Hungarian Pork Goulash - West Side Beef

Hungarian Pork Goulash

Thanks to this recipe, I can get a closer idea of what having a Hungarian grand-mother would be like. This beautiful stew envelopes you like a warm hug and always hits the spot when you’re feeling tired and the week is dragging on and there is much needed R&R you are missing out on.

A rich main packed full of energy and flavour, this braising technique gives the tough pork shoulder muscles (or shanks, for that matter), a new level of tenderness. The smoky paprika and bacon, and herbaceous pepper and caraway, a deeper layer of depth and comfort. The sauteed onions, sweetness. Don’t wait until you’re having a crazy week and you realize you need a break, simply treat yourself instead and cook it for the family this week. This is a great recipe to make ahead on a relaxing weekend afternoon so that you have a great meal midweek during the hustle.


  • 1 (approx. 1kg) W.S.B pork shoulder, cubed (1inch) for stew
  • 125ml W.S.B pork fat
  • 60g Hungarian paprika
  • 600g white onion, small dice
  • 1-1.5L WSB pork stock
  • 8g Salt
  • 50g garlic, chopped
  • 2g caraway seeds, crushed
  • 125ml red wine
  • 250g bacon, 1cm cubes
  • 175g red pepper, diced
  • 250g tomato, seeded and diced
  • Pepper


  1. In a medium-sized saucepot, sauté the onion in pork fat until translucent, about 7 minutes.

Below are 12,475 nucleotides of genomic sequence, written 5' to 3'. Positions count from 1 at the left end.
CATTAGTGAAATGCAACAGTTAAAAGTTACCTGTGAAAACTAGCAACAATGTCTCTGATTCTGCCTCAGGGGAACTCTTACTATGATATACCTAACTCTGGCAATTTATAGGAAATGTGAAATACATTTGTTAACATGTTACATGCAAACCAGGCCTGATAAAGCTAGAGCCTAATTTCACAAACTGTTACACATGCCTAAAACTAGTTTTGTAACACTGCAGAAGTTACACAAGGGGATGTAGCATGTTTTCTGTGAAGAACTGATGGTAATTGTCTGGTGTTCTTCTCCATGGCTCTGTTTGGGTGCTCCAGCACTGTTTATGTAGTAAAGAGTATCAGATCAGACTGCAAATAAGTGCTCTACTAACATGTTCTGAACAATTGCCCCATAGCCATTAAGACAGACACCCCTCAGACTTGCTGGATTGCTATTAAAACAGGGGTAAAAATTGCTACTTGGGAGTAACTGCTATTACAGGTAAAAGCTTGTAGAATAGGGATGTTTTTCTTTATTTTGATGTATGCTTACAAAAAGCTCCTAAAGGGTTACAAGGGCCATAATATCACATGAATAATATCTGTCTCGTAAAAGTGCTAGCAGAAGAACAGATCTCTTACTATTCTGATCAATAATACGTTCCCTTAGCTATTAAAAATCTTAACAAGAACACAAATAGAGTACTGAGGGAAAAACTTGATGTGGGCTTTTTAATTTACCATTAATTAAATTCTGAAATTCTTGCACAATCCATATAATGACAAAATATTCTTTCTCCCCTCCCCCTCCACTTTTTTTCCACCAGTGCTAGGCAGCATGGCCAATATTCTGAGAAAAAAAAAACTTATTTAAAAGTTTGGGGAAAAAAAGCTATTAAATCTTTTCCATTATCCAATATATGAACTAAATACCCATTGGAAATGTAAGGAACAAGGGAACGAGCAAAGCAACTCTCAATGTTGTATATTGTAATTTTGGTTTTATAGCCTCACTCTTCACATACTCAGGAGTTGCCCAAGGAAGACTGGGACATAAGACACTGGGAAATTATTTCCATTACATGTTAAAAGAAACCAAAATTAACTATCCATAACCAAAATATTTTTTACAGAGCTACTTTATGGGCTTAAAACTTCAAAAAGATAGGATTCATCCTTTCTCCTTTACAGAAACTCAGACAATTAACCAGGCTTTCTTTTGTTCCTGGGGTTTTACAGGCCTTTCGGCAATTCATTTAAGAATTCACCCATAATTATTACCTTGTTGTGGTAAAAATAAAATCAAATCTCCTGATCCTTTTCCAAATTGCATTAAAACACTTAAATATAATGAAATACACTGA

2. Reduce the heat and add the paprika. Cook until fragrant. Be careful to not burn.
  3. Add cubed pork and salt. Brown meat gently but well on all sides.
  4. Add the stock, garlic, caraway seeds and wine. The meat should be just covered. Cover the pot and simmer. Stir occasionally.
  5. Skim the top layer of fat while cooking. Add more liquid only if necessary. The meat should always be covered.
  6. After about 1 hour, add the bacon, red pepper and tomato. Continue to simmer until the meat is tender. About 30 more minutes.
  7. Adjust the seasoning with salt and pepper. Serve with spaetzle, rice or egg noodles.
  8. Goulash, like most braised dishes, is always better the day after it is made. The delay in serving it gives the flavours time to develop and marinate together.

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